All over the world, women have been participating in musical traditions as composers and teachers as well as performers ever since the first songs were sung! While we should celebrate the accomplishments of women who compose and perform music all year long, Women’s History Month presents a wonderful opportunity to start listening to composers and performers who are less familiar. Let’s dive in and take a moment to learn “her story” for women’s history month. We’ll start with a brief overview before sharing the stories of four historical women who became composers and performers.
Historians think the first author and composer may have been a Sumerian woman, the princess and priestess Enheduanna, who wrote the first known texts and hymns in the 23rd century B.C.E. The next female composer historians know of in Europe was Hildegard von Bingen–and she was born in 1098 C.E. A nun who later was named as a saint by the Catholic Church, Hildegard wrote in a style called monophonic chant that was common in the Middle Ages. Listen to one of her pieces here–it’s certainly very different from today’s music!
Hildegard von Bingen was not alone among the ladies as a composer in the High Middle Ages–fragments have survived from at least 15 other women writing music around the same time as her! As the Renaissance and Enlightenment eras came and went, music became available to more and more families–but writing music remained challenging for women because of the limits placed on them. A woman’s participation in music often depended on a parent or husband’s willingness to let them learn to play an instrument. In a time where women weren’t guaranteed an education, many women from wealthy families were able to start playing musical instruments and composing because their families thought it would increase their value in a marriage. They weren’t allowed to continue their passions once they reached a certain age. By the early 1800’s, some women became notable performers outside the home. One composer who struggled with recognition was Fanny Mendelssohn–while her family was wealthy enough to encourage her compositions and performances, she was overshadowed by her brother Felix, who published some of her compositions under his name!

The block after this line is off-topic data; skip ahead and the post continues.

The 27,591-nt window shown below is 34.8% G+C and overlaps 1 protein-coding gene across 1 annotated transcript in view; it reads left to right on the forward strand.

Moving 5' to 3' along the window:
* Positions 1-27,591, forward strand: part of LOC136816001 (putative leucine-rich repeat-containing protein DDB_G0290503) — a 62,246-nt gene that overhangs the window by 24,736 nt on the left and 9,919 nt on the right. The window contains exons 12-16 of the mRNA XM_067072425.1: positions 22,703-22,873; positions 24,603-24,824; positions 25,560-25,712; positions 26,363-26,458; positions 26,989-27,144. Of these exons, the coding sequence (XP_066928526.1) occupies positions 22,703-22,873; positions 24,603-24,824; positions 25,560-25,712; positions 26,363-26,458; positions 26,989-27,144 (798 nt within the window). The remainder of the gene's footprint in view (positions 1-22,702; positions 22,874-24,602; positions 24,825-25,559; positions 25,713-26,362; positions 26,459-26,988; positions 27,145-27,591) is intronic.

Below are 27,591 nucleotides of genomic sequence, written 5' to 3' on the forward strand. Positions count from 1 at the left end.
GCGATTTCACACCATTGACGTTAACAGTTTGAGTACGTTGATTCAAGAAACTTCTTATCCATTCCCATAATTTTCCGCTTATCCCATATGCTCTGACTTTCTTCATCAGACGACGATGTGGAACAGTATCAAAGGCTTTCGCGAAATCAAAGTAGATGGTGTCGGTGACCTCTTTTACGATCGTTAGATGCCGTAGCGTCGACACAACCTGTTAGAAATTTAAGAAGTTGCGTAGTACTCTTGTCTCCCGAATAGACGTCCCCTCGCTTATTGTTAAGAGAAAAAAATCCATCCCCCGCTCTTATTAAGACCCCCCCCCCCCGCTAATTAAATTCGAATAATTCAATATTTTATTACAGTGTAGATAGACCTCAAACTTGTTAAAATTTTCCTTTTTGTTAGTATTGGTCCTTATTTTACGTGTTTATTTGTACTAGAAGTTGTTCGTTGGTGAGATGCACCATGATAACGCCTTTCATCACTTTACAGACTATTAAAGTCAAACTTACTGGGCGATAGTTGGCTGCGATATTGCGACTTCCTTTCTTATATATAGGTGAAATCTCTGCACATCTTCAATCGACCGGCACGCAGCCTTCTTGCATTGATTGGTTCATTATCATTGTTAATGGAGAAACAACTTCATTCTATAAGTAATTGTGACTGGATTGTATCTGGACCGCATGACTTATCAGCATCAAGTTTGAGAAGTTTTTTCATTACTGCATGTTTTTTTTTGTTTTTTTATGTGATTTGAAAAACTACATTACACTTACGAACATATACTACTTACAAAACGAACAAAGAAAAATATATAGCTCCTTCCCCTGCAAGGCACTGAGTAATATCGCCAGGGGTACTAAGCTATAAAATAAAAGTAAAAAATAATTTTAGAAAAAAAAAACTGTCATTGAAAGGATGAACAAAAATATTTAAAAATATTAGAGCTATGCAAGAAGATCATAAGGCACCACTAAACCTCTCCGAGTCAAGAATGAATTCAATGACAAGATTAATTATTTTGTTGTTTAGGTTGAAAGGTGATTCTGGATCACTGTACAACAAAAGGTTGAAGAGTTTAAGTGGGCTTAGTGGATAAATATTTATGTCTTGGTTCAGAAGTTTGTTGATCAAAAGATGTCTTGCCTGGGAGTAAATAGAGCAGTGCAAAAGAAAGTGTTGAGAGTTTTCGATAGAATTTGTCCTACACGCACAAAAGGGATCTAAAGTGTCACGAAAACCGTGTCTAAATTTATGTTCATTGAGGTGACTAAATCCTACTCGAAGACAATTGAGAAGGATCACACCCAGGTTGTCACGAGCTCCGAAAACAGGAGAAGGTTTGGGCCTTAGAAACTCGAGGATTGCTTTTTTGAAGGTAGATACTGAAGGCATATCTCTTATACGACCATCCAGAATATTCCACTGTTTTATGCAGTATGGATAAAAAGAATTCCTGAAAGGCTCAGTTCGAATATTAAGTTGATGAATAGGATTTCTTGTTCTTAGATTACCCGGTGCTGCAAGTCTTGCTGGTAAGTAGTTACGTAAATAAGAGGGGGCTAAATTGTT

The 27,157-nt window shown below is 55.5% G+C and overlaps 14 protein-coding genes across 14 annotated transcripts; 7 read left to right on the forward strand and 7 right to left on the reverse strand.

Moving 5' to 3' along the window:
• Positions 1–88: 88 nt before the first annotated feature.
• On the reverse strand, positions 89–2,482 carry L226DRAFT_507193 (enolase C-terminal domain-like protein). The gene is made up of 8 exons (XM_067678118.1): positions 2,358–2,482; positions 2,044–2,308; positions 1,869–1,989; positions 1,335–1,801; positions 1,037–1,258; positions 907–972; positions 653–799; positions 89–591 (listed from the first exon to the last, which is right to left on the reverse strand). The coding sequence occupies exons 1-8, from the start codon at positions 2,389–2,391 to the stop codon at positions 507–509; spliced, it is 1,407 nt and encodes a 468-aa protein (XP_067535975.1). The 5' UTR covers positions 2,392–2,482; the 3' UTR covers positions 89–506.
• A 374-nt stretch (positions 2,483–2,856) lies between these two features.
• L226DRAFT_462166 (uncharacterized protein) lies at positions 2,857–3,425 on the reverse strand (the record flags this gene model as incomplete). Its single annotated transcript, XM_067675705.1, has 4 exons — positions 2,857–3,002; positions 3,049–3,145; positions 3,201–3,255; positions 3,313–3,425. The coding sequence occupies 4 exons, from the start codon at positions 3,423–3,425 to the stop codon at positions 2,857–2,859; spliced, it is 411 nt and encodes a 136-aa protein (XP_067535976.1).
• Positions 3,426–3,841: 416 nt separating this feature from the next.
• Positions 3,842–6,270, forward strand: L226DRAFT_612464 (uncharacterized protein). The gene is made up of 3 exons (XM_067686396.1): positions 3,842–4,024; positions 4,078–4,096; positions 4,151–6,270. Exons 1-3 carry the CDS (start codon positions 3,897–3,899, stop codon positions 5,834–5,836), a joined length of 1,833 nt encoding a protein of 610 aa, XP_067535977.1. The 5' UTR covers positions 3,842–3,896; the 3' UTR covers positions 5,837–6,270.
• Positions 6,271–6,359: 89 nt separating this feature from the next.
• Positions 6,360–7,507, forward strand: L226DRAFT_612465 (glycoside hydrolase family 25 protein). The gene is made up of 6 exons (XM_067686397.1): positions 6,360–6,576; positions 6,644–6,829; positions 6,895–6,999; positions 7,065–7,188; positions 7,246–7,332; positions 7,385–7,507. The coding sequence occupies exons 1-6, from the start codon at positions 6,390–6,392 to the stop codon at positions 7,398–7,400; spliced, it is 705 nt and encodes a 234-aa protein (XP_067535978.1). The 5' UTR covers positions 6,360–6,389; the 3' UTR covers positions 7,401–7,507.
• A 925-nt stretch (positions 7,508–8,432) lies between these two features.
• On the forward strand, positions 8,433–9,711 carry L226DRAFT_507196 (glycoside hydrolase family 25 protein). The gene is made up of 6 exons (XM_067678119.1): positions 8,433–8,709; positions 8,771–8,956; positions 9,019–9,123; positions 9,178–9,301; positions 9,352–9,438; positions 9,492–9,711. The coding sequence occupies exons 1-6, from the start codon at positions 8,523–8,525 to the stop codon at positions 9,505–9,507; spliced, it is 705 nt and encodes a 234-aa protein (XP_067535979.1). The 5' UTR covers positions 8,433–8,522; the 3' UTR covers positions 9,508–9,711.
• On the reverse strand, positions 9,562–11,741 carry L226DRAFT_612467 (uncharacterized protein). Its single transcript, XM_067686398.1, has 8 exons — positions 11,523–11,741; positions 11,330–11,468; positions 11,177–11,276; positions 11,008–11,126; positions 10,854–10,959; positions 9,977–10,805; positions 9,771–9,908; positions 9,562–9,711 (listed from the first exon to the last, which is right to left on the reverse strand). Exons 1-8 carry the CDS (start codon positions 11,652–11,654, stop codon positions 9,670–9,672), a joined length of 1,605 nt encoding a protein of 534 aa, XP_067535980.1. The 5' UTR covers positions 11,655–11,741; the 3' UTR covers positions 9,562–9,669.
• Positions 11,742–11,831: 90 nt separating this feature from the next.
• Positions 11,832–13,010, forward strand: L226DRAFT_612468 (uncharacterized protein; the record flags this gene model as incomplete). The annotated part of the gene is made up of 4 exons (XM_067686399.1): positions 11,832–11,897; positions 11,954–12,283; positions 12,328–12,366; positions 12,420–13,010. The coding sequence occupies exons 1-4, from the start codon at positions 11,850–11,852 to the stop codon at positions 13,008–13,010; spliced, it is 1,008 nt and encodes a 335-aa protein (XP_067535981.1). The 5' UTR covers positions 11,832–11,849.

The history of women in music doesn’t end with pianists in petticoats in Europe. Women composers and performers played a key role in the music of Jazz and Blues in the 20th century United States. Ella Fitzgerald and Billie Holiday were two legendary African American singers and songwriters who chronicled the Civil Rights movement in song. Billie Holiday wrote and recorded one of the first protest songs, and Ella Fitzgerald won 13 Grammys for her stunning performances!! Both singers faced segregation while playing in nightclubs and concerts around the country. Often, they couldn’t stay at the hotels or dine at the restaurants where they performed. You can read more about the two of them and their impact on jazz and the blues here.
Spotlight on Women Composers
Now that we took a wide look at women’s history in music, let’s focus on four fabulous pianists and composers who happened to be women! All of them broke barriers in performance and composition, overcoming difficulties to find success and joy in making music.